While the Olympic brand is distinct and somewhat unchanging, each host country is held under a microscope. We learn about the unique nature of each nation as a result of involvement with the Olympic brand. For example, let me share two stories that speak volumes about the political landscape of two different countries. A colleague of mine visited Beijing a few months before their Olympics. A group of global representatives were visiting some of the venues, and one day they toured around one of the bike courses. A member of the group mentioned to the Beijing Olympic Committee representative that the 40km bike course was in poor shape, with pot holes and bumps along the course. Road crews were assigned to fix the course that night, and the group woke to see the entire 40km course was re-paved to perfection.
At the other end of the spectrum were the games in Greece (2004). Months leading up to the games there was talk that the games would be switched back to Sydney (2000 host) again because the facilities in Greece were not going to be ready, plus there was potentially a significant pollution problem. A few months before the Greece games a member of the Canadian Olympic Committee was touring the facilities. He walked through the stadium where the opening ceremonies were to take place and was able to speak to one of the workers. He asked the worker, “Do you think the stadium will be ready in time?” To which the worker responded, “Ready in time for what?”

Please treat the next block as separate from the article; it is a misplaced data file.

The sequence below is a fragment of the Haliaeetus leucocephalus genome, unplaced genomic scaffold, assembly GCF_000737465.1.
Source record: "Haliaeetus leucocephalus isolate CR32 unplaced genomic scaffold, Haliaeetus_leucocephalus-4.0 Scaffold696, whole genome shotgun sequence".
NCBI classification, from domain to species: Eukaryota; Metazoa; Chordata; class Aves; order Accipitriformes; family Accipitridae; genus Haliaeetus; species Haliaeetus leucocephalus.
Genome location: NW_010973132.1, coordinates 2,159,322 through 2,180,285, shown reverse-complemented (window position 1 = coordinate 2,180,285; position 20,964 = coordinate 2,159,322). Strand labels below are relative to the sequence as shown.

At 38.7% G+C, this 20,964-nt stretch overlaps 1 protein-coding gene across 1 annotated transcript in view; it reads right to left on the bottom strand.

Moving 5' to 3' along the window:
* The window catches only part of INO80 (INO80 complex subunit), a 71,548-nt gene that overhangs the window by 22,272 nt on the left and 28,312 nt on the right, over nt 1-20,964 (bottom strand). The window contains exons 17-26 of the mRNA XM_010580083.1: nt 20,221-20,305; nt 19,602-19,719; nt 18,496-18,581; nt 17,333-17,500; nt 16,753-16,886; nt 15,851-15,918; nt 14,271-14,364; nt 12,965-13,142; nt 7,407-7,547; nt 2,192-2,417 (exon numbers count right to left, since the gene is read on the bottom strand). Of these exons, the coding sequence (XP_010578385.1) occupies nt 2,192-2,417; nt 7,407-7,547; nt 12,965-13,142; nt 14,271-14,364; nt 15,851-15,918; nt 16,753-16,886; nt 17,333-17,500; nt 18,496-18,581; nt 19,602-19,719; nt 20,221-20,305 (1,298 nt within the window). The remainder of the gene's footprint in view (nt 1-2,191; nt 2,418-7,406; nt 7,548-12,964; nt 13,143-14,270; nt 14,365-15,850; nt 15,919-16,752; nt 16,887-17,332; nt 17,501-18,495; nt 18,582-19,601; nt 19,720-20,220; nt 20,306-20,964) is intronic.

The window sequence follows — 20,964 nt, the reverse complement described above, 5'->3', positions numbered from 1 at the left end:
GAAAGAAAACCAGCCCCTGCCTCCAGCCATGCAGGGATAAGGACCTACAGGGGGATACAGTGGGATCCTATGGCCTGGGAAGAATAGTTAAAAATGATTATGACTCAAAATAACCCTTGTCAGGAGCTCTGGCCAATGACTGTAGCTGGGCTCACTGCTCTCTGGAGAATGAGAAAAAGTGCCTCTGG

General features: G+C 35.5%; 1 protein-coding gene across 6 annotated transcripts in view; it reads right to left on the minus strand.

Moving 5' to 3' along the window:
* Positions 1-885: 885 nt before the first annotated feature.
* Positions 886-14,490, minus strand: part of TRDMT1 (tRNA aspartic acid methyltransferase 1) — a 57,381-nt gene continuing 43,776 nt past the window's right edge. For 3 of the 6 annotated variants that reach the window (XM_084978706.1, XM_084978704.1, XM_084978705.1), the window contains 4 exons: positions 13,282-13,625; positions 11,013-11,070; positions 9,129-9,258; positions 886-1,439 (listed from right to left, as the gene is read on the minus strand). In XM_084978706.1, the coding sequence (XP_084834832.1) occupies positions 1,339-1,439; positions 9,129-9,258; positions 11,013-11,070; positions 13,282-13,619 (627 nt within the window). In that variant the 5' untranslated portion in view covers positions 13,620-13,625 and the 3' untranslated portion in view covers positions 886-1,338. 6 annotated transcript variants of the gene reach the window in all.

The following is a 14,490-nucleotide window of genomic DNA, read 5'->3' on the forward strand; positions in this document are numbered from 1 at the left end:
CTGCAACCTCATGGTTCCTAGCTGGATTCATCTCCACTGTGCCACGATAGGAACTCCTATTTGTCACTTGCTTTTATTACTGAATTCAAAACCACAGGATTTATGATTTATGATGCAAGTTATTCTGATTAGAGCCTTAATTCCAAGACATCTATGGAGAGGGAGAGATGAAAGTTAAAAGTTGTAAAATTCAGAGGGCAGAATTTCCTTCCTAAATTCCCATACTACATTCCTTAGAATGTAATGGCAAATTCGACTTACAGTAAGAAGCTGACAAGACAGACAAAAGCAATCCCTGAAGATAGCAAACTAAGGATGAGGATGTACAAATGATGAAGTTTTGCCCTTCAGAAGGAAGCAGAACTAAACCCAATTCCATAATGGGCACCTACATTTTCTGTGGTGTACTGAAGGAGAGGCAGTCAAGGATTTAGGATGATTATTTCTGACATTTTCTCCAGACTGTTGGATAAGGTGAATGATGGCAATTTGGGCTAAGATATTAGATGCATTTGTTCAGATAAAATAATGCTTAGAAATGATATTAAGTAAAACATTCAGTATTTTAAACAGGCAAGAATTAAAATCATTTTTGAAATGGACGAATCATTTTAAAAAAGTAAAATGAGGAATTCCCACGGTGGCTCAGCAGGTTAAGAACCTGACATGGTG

It is noteworthy to mention, leading up to the Beijing Olympics the government put strict restrictions on vehicle use (bus, cars and vans) in an effort to bring pollution down. In Beijing support for the Olympic brand was literally legislated, regardless of any human rights issues.
There have also been several human rights issues that have surfaced during the games in Russia. But let’s not end on a sour note. During the first week of the Russian games the power of the IOC came into play. The IOC persuaded the Russian government to resolve issues with hundreds of Russian workers who were making claims that they were not paid for their work on the buildings and infrastructure. As a result of the IOC stepping in, the government has promised to pay the workers approximately $8.3 million in back pay. Such stories do show the IOC in a favorable light, which certainly enhances the value of the Olympic brand.
To conclude, the Olympics are still highly sought by nations across the Globe. A country that does host the Olympics has lasting signs of the brand well after the games are done. The question is, is the cost worth it? In some countries, the brand is embraced with open arms. In other countries the brand is met with protests and questions of cost. In an era where previously strong household brand names like Eaton’s and Sears have all but disappeared, I can assure you, the Olympic Brand is not going anywhere.
As a co-owner of Personal Best, and a selected service provider for the Canadian Sports Institute, Sheldon’s clientele has extended to four continents. Sheldon is a certified Stress Management Consultant, and certified coach in several different sports. He has been coaching for close to 30 years, and his experience includes being the coach of athletes who have competed at world championships, the Commonwealth Games, the Pan-American games, and the Olympics (summer and winter) from 18 different national team programs.
He is a co-founder of the Certified Professional Trainers Network (CPTN), the co-author of two books, and award winning international conference presenter. He has twice hosted his own radio show segment and continues to teach high performance coaches at a local college. Above all, Sheldon enjoys spending time with his wife, and tries to stay in shape in an effort to keep up with his kids. www.personalbest.ca